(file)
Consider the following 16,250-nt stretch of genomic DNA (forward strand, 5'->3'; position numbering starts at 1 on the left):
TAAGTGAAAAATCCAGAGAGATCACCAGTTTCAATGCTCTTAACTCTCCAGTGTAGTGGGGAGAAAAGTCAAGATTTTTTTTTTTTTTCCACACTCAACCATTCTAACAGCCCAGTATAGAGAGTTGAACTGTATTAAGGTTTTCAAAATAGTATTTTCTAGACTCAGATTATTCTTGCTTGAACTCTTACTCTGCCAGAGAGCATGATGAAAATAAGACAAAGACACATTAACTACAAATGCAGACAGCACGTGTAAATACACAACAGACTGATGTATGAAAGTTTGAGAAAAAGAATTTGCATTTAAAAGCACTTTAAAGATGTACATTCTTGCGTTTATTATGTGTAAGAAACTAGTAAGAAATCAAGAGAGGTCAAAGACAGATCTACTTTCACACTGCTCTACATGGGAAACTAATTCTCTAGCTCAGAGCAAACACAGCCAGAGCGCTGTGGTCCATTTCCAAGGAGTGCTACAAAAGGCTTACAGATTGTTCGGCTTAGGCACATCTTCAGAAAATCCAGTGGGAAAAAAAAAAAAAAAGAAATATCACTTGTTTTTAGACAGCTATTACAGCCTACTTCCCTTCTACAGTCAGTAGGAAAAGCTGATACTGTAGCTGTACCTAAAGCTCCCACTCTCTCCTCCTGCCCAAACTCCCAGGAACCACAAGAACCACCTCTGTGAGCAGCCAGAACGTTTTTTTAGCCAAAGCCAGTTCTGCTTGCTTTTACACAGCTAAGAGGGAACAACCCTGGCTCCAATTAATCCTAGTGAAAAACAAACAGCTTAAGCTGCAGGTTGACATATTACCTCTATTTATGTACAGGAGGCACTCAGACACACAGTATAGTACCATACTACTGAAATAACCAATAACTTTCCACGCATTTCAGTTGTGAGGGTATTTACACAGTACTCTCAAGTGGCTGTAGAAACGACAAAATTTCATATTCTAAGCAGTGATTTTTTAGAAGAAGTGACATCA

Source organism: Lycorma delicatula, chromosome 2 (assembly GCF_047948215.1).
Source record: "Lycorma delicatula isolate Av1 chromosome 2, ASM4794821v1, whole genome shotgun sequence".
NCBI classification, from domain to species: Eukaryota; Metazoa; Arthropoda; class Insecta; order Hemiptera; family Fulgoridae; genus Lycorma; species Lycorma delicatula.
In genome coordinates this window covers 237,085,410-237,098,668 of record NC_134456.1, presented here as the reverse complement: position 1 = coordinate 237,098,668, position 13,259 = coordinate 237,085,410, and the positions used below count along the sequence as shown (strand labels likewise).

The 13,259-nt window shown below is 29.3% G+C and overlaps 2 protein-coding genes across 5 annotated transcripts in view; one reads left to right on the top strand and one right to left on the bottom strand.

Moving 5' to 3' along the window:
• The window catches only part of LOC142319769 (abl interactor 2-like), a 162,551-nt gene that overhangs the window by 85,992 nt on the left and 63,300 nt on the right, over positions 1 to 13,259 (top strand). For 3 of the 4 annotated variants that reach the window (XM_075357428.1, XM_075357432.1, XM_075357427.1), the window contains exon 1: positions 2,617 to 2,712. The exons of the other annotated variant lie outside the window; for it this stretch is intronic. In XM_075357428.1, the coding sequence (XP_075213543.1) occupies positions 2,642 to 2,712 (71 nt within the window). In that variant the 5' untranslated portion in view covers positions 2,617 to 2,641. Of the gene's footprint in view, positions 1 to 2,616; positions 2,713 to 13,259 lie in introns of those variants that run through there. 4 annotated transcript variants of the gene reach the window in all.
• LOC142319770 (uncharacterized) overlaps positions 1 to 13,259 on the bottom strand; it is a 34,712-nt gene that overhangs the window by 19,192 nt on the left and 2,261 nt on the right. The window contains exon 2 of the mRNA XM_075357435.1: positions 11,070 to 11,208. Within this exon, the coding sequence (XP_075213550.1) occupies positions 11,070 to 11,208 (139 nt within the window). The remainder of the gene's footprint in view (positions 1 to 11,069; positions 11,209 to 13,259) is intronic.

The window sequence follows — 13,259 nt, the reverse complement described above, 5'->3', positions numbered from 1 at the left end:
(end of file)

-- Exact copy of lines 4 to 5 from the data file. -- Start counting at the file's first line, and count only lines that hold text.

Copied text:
Source record: "Lycorma delicatula isolate Av1 chromosome 2, ASM4794821v1, whole genome shotgun sequence".
NCBI classification, from domain to species: Eukaryota; Metazoa; Arthropoda; class Insecta; order Hemiptera; family Fulgoridae; genus Lycorma; species Lycorma delicatula.